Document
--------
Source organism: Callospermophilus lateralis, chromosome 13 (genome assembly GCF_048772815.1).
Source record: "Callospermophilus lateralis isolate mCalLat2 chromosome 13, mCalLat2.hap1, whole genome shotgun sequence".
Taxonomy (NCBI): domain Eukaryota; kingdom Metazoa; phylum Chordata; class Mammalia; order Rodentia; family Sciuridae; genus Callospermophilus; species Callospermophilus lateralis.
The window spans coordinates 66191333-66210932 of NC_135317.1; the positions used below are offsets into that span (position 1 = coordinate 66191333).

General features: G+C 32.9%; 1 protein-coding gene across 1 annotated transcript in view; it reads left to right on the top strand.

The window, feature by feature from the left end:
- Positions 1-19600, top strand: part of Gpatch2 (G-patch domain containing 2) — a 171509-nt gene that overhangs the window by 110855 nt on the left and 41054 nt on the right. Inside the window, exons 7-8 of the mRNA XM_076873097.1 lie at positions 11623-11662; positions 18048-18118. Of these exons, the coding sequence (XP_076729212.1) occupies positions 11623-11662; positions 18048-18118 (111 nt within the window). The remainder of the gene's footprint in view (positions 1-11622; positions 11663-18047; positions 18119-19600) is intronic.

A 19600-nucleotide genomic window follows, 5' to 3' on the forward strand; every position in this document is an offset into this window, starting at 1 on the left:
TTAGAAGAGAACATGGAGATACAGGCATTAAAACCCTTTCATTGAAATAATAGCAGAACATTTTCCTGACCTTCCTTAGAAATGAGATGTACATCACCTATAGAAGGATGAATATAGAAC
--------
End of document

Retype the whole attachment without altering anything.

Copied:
Source organism: Callospermophilus lateralis, chromosome 13 (genome assembly GCF_048772815.1).
Source record: "Callospermophilus lateralis isolate mCalLat2 chromosome 13, mCalLat2.hap1, whole genome shotgun sequence".
Taxonomy (NCBI): domain Eukaryota; kingdom Metazoa; phylum Chordata; class Mammalia; order Rodentia; family Sciuridae; genus Callospermophilus; species Callospermophilus lateralis.
The window spans coordinates 66191333-66210932 of NC_135317.1; the positions used below are offsets into that span (position 1 = coordinate 66191333).

General features: G+C 32.9%; 1 protein-coding gene across 1 annotated transcript in view; it reads left to right on the top strand.

The window, feature by feature from the left end:
- Positions 1-19600, top strand: part of Gpatch2 (G-patch domain containing 2) — a 171509-nt gene that overhangs the window by 110855 nt on the left and 41054 nt on the right. Inside the window, exons 7-8 of the mRNA XM_076873097.1 lie at positions 11623-11662; positions 18048-18118. Of these exons, the coding sequence (XP_076729212.1) occupies positions 11623-11662; positions 18048-18118 (111 nt within the window). The remainder of the gene's footprint in view (positions 1-11622; positions 11663-18047; positions 18119-19600) is intronic.

A 19600-nucleotide genomic window follows, 5' to 3' on the forward strand; every position in this document is an offset into this window, starting at 1 on the left:
TTAGAAGAGAACATGGAGATACAGGCATTAAAACCCTTTCATTGAAATAATAGCAGAACATTTTCCTGACCTTCCTTAGAAATGAGATGTACATCACCTATAGAAGGATGAATATAGAAC